Each of the two posts is bolted to the concrete floor (most manufacturers require a 4-inch slab). Drilling eight holes is supposedly an easy job, but in my garage I ended up busting up a 12-inch square area, installing rebar and mesh and pouring high strength concrete with bolts in place.A two-post lift requires solid mounting to the floor, and shims, if necessary, to ensure level. A four-poster can usually be moved. After that, it's just a matter of muscling the pieces into place, hooking up the pipes and cables and adjusting. If you have a 120V motor, you can hard wire it or plug it into a 20 amp circuit. 240V motors take a little more wiring.

Benefits of a two-post lift are the ability to work on the brakes, suspension and the underside of the car with minimal interference. The suspension, however, is left hanging down and it is generally acknowledged that this is not a good long-term storage idea. If your car leaks fluids you'll have to find a way to protect the car you store below it. When planning for a lift with storage in mind, consider the height you'll need for two cars - about 10 feet or more. Measure the height of your cars and add for the amount the wheels will hang. In lifting, you must also be careful to locate the pads on your 356's body where they won't damage anything and the car is balanced. If your car is rusty this may be a problem.

Play it safe and make sure no one (including you) will inadvertently open the garage door when a car is on the lift. At the very least, put a pad on the top of the door. If you are going to remodel your garage, give yourself plenty of height, at least in the area above the lift. Consider that you may have a hood open when the car is up in the air.Other considerations

If you position the lift in a standard depth garage bay, the garage door opener must be replaced or relocated from the center of the door. Wall-mount (just above the door opening) openers are available, or some ceiling-mount openers can be moved toward the side of the door.

Unless your lift is far enough away from the door, you should develop a system for keeping the door from accidentally opening when a car is in the air. Put a switched outlet for the opener next to the lift motor, put a pin in the door track and/or a warning sign on the outside handle when a car is elevated. In short, do whatever you can to keep someone (like yourself) from lifting the door into the back of your car.

Four-posters

Four post lifts operate similarly to two-posters, but the hydraulic unit(s) and cables are usually located horizontally under the ramps on each side. The key consideration is stability. You need not secure the posts to your garage floor, but if you run into one of them with a vehicle you may wish you had. If portability is important, you can even get units with wheels. These are meant primarily for storage; Tim Parker designed his new garage so the four-post lift could double as an elevator, bringing his motorcycles to a second floor storage area (behind the plywood door). A custom, removeable center plate fills the normal void between wheel ramps. In the wiaccess to suspension, brakes, tires etc. is limited but you can purchase jacks that lift the car up from the ramps. Most four-posters come with drip trays (what, you mean Porsches leak?). There's no problem opening car doors as on a two-poster.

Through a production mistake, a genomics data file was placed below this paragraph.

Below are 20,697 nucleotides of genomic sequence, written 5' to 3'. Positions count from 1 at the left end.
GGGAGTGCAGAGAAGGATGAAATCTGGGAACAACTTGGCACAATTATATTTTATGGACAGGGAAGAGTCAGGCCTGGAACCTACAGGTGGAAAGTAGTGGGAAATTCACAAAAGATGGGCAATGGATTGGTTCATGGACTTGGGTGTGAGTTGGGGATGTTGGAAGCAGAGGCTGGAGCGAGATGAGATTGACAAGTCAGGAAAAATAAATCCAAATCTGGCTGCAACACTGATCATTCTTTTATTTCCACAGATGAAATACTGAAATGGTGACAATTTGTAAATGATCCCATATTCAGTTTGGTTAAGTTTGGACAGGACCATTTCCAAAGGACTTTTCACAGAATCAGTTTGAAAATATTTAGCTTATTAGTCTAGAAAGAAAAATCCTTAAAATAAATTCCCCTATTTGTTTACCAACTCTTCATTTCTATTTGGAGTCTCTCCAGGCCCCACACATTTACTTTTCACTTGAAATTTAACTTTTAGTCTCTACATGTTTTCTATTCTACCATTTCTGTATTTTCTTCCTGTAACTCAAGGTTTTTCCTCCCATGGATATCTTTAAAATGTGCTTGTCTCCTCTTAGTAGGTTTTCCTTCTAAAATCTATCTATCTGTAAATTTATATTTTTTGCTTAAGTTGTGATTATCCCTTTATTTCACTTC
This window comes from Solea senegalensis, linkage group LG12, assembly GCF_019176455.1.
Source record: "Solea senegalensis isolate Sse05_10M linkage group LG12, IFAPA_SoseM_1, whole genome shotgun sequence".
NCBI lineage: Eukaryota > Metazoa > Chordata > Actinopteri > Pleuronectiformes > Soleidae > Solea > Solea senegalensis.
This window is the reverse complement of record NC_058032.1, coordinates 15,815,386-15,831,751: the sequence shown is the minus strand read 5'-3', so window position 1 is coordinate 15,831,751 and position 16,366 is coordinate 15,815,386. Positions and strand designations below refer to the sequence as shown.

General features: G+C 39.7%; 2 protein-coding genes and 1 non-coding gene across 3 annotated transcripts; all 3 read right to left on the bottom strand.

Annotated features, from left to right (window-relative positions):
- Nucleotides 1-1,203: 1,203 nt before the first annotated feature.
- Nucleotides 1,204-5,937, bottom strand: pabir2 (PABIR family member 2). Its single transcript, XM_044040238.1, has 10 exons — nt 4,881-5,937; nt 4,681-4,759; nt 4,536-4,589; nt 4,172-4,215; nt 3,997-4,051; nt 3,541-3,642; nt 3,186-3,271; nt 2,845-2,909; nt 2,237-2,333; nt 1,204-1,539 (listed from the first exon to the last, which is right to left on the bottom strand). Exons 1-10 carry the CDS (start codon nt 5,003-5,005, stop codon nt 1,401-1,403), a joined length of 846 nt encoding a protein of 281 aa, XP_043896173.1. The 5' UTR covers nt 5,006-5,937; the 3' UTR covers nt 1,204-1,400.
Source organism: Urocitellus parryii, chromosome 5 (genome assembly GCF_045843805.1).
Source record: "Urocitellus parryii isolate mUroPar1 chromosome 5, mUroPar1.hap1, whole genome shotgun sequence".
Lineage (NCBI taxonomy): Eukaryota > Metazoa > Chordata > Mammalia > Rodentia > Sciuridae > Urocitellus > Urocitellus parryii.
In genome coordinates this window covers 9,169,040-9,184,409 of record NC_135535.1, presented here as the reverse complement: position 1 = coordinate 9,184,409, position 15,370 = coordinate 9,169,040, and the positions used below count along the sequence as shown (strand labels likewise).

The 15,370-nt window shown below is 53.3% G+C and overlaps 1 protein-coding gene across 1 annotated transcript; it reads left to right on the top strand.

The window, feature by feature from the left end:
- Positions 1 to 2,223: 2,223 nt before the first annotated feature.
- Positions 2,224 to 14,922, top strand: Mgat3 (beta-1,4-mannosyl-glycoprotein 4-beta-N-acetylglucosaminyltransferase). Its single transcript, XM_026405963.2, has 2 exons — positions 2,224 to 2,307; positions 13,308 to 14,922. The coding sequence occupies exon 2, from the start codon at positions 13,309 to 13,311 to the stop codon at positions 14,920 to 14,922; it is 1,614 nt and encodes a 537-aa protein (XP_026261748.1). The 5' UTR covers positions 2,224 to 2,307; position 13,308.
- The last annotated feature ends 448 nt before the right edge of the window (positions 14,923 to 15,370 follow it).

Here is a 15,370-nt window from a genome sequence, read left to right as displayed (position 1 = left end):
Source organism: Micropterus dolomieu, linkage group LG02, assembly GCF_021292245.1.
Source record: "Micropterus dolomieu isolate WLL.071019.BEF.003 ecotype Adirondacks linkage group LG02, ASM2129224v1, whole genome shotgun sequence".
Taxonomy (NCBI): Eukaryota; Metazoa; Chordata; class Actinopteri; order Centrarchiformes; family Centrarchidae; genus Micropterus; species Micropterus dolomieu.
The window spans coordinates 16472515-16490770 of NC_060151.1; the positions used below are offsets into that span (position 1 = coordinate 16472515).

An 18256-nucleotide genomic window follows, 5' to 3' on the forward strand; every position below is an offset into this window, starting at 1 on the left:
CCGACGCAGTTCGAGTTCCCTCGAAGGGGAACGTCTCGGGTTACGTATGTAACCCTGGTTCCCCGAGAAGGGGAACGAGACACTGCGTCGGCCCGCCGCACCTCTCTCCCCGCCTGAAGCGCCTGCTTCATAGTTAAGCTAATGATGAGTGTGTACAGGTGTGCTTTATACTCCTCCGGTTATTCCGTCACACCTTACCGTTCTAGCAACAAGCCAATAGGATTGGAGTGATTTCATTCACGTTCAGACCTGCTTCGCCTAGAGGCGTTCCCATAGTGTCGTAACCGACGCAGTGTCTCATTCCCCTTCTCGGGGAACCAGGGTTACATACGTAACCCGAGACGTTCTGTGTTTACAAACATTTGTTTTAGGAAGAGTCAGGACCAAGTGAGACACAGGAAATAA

Differences you'll find are in the type of steel (thickness and composition) and construction (don't you love to see a nice weld?) and the type of slider. Inside-the-post sliders are more common, but the ones that surround the post are generally considered safer and stronger. The locking mechanisms will vary, and the number of notches determine how much choice you have in setting a particular height. Notches cut in the post are usually more secure than a welded "ladder" on the post's side.

Column heights vary, as does the height to which a lift will rise. Many four-posters don't get up high enough to allow you to walk underneath. These lifts require approach ramps, and you should decide if you want them to be removeable. Some hang down and pose a walk-around danger. A lift located just inside a garage door poses some of the same problems mentioned earlier; tall uprights give some protection, but might prevent full opening.

There are many web sites showing lifts, and a good suggestion would be to see some up close at a car show. Please thoroughly educate yourself about the benefits, pitfalls, and options available. If you buy a good lift you'll get years of use and surely agree, it's "Tool Number One."

David Jones has solved the problem of hanging suspension for long term storage. 8-inch wide angle iron is secured to pins that fit in the arm pivots. Short ramps allow the car to be driven onto the hoist and a two-post lift instantly has the storage utility of a four-poster.